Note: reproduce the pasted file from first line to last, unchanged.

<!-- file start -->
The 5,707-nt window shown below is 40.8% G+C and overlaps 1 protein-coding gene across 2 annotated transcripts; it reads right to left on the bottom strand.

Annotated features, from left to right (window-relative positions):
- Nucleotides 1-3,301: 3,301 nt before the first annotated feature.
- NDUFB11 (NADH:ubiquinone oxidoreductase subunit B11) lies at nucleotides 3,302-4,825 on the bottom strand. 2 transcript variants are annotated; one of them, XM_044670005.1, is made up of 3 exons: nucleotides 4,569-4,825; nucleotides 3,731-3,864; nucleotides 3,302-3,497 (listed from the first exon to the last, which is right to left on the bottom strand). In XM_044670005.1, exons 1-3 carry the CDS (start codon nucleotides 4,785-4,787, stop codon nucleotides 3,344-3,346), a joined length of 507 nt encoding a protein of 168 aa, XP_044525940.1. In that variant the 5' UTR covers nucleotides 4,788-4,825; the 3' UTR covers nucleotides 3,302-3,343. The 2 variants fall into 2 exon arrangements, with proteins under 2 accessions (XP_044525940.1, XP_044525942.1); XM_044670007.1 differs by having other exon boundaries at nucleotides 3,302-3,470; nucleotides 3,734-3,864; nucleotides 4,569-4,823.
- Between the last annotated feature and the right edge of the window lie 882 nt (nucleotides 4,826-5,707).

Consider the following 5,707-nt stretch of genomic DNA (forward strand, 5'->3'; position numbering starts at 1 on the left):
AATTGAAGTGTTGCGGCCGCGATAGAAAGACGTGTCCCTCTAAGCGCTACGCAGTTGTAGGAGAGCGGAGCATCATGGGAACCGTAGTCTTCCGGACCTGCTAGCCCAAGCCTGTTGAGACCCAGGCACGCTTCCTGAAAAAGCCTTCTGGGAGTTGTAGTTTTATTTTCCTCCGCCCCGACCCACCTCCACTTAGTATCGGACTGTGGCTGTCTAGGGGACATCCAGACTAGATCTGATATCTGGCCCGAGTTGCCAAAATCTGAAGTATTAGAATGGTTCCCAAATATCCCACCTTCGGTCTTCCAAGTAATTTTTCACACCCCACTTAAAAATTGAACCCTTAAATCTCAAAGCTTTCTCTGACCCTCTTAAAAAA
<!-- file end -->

The 5,707-nt window shown below is 40.8% G+C and overlaps 1 protein-coding gene across 2 annotated transcripts; it reads right to left on the bottom strand.

Annotated features, from left to right (window-relative positions):
- Nucleotides 1-3,301: 3,301 nt before the first annotated feature.
- NDUFB11 (NADH:ubiquinone oxidoreductase subunit B11) lies at nucleotides 3,302-4,825 on the bottom strand. 2 transcript variants are annotated; one of them, XM_044670005.1, is made up of 3 exons: nucleotides 4,569-4,825; nucleotides 3,731-3,864; nucleotides 3,302-3,497 (listed from the first exon to the last, which is right to left on the bottom strand). In XM_044670005.1, exons 1-3 carry the CDS (start codon nucleotides 4,785-4,787, stop codon nucleotides 3,344-3,346), a joined length of 507 nt encoding a protein of 168 aa, XP_044525940.1. In that variant the 5' UTR covers nucleotides 4,788-4,825; the 3' UTR covers nucleotides 3,302-3,343. The 2 variants fall into 2 exon arrangements, with proteins under 2 accessions (XP_044525940.1, XP_044525942.1); XM_044670007.1 differs by having other exon boundaries at nucleotides 3,302-3,470; nucleotides 3,734-3,864; nucleotides 4,569-4,823.
- Between the last annotated feature and the right edge of the window lie 882 nt (nucleotides 4,826-5,707).

Consider the following 5,707-nt stretch of genomic DNA (forward strand, 5'->3'; position numbering starts at 1 on the left):
AATTGAAGTGTTGCGGCCGCGATAGAAAGACGTGTCCCTCTAAGCGCTACGCAGTTGTAGGAGAGCGGAGCATCATGGGAACCGTAGTCTTCCGGACCTGCTAGCCCAAGCCTGTTGAGACCCAGGCACGCTTCCTGAAAAAGCCTTCTGGGAGTTGTAGTTTTATTTTCCTCCGCCCCGACCCACCTCCACTTAGTATCGGACTGTGGCTGTCTAGGGGACATCCAGACTAGATCTGATATCTGGCCCGAGTTGCCAAAATCTGAAGTATTAGAATGGTTCCCAAATATCCCACCTTCGGTCTTCCAAGTAATTTTTCACACCCCACTTAAAAATTGAACCCTTAAATCTCAAAGCTTTCTCTGACCCTCTTAAAAAA